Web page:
Punish Covid rule violators
Veteran politician Supachai Jaisamut of the Bhumjaithai Party was absolutely right when he said: contracting Covid-19 is not a crime. Of course, it's not. But deliberately concealing information regarding risky activities that result in new clusters or a new wave of Covid-19 is.
The politician made the blunt statement on April 7 in an apparent attempt to protect party secretary-general and Transport Minister Saksayam Chidchob who tested positive for the coronavirus and is now being treated at a hospital in his home province of Buri Ram. Rumours spread like wildfire that the minister, together with a group of bigwigs, might have visited an entertainment venue in the Thong Lor area that has become the latest Covid-19 hotspot.
The surge in new infections has seen experts confirm that Thailand -- which is still in recuperation mode from the second wave linked to the Samut Sakhon seafood market -- has entered its third wave of the outbreak that will put the country's already fragile economy into a coma. Who will be held accountable for this new wave?
Mr Saksayam has vehemently denied visiting the venue in question as alleged. At least three of his aides tested positive and he claimed he contracted the disease from his team. Yet, the minister is not able to reveal his timeline of activities. His timeline, exposed and shared on social media, was blank during the periods of March 27-28 and April 2-5. It was confirmed he had the virus on Wednesday.
As of yesterday, the minister remained evasive, challenging those curious about his timelines to ask health personnel as he "had told them everything".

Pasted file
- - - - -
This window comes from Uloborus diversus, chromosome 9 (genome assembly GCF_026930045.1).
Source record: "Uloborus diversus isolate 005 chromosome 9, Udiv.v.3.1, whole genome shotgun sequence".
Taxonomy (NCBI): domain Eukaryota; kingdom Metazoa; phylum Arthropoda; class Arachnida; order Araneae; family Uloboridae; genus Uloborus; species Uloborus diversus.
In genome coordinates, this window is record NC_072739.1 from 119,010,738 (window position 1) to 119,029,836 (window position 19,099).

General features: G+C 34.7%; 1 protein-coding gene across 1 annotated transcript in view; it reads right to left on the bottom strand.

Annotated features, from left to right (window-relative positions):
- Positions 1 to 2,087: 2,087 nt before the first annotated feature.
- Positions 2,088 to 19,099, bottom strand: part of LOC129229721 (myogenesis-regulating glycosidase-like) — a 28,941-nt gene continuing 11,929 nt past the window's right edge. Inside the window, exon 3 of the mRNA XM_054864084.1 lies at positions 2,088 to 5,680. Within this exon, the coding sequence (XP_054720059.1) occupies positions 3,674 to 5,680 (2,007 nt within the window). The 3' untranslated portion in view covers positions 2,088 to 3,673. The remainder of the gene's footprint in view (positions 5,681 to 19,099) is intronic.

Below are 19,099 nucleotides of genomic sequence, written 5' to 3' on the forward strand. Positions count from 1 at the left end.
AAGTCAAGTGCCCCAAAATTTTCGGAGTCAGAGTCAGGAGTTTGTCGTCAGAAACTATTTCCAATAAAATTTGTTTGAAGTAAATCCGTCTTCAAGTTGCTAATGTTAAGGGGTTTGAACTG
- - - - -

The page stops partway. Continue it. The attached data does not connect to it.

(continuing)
The Thong Lor saga has exposed the dark side of more than a few high-end entertainment spots such as Krystal Club, Babyface Bangkok, Topone Club, and how important laws have been violated. To begin with, the Prayut Chan-o-cha government never lifted the emergency decree. But while police have stringently used the draconian law and other regulations to suppress pro-democracy activists for many months, they have allowed these entertainment spots to operate above the law.
Clips that went viral on social media show that at least one of the Thong Lor venues that serves the rich and powerful had bypassed all anti-virus measures. Social distancing is only in the books. One clip shows pretty models sharing the same glasses, encouraged by male customers, who might have also gulped the drinks -- and this is why the new wave was inevitable.
Behind-the scenes-services -- as claimed by former massage parlour tycoon Chuwit Kamolwisit -- for VIPs are said to be even more intimate.
Such breaches of the rules could not have been possible without state authorities pretending to look the other way. The guards against the coronavirus, as repeatedly cited by the those at the Centre for Covid-19 Situation Administration, would not have been let down if police and the authorities had done their jobs properly.
Now the public is anxious over whether the government and authorities will dare to enforce all the relevant laws, particularly the Disease Control Act, which contains a clause about information concealment or lying to health authorities and making contact tracing difficult.
Much has been said about this clause, which is punishable by a jail term. It seems the authorities have rarely enacted it.
The government must ensure all laws are brought to bear against violators, regardless of their social or political positions, otherwise lessons will never be learnt.
Bangkok Post editorial column
These editorials represent Bangkok Post thoughts about current issues and situations.
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